Pregnant women are often vitamin D deficient
Over one in four fair-skinned women near the end of their pregnancies definitely need more vitamin D. Researchers think that percentage might be even higher.
Our bodies need vitamin D to build our bones and prevent a number of illnesses. Pregnant women need extra amounts of the vitamin, which our skin synthesises through sunlight exposure or obtain in our diet.
Pregnant women need the vitamin to help build their babies’ skeletons as well as maintain their own.
A pregnant woman with a vitamin D deficiency raises the risk of developing high blood pressure and gestational diabetes. It also ups the risk of giving birth to an underweight infant.
Medical science has known this for a long time, but fair-skinned Nordic women continue to have problems with their vitamin D levels.
In the winter, when our skin gets the least amount of exposure to the sun, a total of 85 percent of Swedish women in a recent study had a shortage of the vitamin. In addition, 28 percent suffered what is defined as a vitamin D deficiency.
“This is worrisome, especially given that the women we studied were well-educated and concerned about their health,” says Hanna Olausson, the researcher in charge of the study, in a press release.
“We expect that the deficiency could be even greater among pregnant women who are less health-conscious, as well as among minority women who avoid sunlight.”
Vacations and diet supplements make a difference
Olausson and her colleagues studied 95 light-skinned women from Gothenburg who were all in the last trimester of their pregnancies. Nearly all had several years of higher education and only a few were overweight when the study commenced.
The researchers took blood samples to determine the women’s vitamin D levels, and questioned them about their eating habits, whether they had visited southern climates and how much time they spent in the sun.
During the year as a whole, 63 percent of the women had insufficient amounts of the vitamin and 17 percent had what is classified as a deficiency.
However, the diets of these women were not the major determinants of their vitamin D levels.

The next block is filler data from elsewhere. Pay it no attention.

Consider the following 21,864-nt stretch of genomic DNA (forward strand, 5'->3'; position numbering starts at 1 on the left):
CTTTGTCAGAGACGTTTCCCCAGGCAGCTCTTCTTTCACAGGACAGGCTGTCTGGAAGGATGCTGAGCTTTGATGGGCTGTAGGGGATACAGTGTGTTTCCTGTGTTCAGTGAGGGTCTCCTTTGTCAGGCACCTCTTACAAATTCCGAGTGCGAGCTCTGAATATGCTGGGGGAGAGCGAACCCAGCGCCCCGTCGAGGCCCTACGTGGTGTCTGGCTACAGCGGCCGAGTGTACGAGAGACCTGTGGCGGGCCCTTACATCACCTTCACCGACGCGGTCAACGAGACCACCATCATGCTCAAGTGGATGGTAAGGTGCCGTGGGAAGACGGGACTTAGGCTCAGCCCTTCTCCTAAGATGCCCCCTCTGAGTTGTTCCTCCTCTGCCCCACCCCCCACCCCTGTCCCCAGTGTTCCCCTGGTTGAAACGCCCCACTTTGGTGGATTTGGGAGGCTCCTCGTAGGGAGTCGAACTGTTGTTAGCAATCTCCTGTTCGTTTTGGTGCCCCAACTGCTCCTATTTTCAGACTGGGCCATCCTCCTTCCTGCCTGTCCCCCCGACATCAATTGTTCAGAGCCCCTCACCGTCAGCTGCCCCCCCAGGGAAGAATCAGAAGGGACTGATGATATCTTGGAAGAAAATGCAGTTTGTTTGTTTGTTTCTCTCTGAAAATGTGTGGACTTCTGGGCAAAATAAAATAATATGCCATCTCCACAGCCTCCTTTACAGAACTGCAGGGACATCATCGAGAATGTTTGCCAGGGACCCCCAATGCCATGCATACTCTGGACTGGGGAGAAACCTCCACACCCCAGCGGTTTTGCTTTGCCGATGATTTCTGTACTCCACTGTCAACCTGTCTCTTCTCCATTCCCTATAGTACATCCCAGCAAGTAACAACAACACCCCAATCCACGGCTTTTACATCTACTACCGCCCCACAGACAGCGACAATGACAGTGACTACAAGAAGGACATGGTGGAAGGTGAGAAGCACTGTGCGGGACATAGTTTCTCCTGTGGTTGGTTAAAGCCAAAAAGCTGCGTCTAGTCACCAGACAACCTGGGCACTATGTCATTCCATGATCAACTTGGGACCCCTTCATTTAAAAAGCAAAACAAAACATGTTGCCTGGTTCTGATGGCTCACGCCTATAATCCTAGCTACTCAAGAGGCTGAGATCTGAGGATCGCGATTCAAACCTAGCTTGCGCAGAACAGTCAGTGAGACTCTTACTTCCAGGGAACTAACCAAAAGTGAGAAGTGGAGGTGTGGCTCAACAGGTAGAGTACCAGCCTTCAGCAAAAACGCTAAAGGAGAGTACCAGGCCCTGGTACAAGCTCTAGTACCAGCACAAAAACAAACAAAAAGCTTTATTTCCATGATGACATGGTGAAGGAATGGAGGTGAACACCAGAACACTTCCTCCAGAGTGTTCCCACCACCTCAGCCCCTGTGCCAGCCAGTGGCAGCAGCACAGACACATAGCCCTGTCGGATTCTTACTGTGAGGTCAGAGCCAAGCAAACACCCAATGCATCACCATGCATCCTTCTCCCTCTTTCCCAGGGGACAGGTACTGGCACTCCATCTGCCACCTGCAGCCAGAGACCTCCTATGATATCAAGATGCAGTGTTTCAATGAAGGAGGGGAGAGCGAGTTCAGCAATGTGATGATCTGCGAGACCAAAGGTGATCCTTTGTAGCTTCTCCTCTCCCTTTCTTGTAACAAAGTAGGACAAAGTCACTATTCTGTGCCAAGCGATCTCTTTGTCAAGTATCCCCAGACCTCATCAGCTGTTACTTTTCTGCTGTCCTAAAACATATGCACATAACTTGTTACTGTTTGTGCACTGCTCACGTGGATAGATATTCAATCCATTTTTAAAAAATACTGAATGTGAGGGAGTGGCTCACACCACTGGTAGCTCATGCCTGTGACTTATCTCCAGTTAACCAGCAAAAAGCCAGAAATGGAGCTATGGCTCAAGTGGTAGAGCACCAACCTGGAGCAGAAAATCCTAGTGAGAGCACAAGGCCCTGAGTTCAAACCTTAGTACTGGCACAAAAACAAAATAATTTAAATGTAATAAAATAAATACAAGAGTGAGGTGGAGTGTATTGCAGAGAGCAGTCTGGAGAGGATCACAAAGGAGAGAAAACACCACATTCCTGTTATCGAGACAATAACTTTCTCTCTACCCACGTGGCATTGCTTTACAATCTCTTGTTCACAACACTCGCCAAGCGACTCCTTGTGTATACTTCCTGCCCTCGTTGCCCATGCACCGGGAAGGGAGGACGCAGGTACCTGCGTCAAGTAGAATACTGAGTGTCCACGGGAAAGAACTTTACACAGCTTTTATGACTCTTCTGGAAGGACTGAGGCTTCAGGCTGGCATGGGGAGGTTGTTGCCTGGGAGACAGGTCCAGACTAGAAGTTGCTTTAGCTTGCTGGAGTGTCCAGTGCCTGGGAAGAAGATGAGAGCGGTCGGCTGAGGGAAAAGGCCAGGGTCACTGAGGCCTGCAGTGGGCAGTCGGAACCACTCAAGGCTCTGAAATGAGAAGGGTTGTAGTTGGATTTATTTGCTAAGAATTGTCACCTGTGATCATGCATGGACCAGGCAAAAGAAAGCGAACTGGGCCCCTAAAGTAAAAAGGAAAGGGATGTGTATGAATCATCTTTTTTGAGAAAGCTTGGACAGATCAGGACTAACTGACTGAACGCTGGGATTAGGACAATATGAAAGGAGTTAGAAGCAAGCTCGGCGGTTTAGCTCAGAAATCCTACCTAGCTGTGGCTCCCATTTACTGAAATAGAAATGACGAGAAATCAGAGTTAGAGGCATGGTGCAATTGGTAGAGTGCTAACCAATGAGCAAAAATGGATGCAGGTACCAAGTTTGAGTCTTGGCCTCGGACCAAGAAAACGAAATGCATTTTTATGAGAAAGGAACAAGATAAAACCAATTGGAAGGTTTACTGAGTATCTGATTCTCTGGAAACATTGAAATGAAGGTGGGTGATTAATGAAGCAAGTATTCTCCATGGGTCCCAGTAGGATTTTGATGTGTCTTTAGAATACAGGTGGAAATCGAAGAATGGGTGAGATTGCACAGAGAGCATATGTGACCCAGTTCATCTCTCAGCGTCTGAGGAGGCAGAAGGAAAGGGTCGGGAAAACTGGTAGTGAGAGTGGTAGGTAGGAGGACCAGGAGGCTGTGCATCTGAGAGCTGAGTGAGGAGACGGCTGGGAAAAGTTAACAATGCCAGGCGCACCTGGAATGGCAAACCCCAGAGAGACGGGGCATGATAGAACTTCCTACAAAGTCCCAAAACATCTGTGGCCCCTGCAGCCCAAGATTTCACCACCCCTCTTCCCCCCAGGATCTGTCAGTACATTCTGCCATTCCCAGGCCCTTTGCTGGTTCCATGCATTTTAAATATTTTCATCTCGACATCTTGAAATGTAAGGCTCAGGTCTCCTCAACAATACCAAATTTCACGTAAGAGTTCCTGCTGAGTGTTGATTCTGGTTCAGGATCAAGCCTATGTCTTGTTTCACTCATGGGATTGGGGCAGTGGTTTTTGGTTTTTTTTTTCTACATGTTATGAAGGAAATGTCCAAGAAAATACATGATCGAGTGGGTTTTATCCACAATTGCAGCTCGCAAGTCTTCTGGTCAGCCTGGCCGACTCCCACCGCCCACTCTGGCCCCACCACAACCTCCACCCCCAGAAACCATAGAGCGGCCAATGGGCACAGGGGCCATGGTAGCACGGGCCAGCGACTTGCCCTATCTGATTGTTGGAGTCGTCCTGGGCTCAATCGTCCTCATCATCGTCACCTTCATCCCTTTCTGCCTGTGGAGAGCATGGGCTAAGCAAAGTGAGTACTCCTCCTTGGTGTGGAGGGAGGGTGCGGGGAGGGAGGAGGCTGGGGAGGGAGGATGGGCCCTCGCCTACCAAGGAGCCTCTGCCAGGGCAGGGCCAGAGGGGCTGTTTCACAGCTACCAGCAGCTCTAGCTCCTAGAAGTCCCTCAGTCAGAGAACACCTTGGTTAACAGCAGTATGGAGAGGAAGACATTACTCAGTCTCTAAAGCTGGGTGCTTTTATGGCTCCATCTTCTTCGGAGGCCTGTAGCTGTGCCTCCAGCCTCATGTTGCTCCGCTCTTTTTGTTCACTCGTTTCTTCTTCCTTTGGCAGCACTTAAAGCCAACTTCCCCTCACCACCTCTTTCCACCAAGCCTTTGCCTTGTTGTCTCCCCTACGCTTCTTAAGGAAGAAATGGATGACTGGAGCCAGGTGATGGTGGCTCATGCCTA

The strongest indicators of whether the women lacked vitamin D were the season, whether they took vitamin supplements and whether they had travelled to more southerly latitudes in the past six months.
Combined, these three factors explained over half the differences in the women’s vitamin D levels.
Should we be getting more?
Doctors recommend that people who live in the Nordic countries should take 7.5 micrograms of the vitamin per day.
Pregnant and nursing women need more. The recommended dose for them is 10 micrograms per day.
As an example, a 100 g portion of salmon contains about 30 micrograms of vitamin D. Still, 10 micrograms is more than most of us get on an average day.
The Norwegian Directorate of Public Health recommends that pregnant women take dietary supplements, such as cod liver oil, to increase their intakes. The Swedish researchers document stronger arguments for this recommendation in their new study.
Olausson and her colleagues think that the recommended doses of vitamin D for pregnant women should perhaps be raised. Other studies have shown that 25 micrograms per day were needed to maintain sufficient vitamin D levels in the bloodstream.
Translated by: Glenn Ostling
- P. Brembeck, A. Winkvist og H. Olausson (2013) Determinants of vitamin D status in pregnant fair-skinned women in Sweden. British Journal of Nutrition. (Abstract)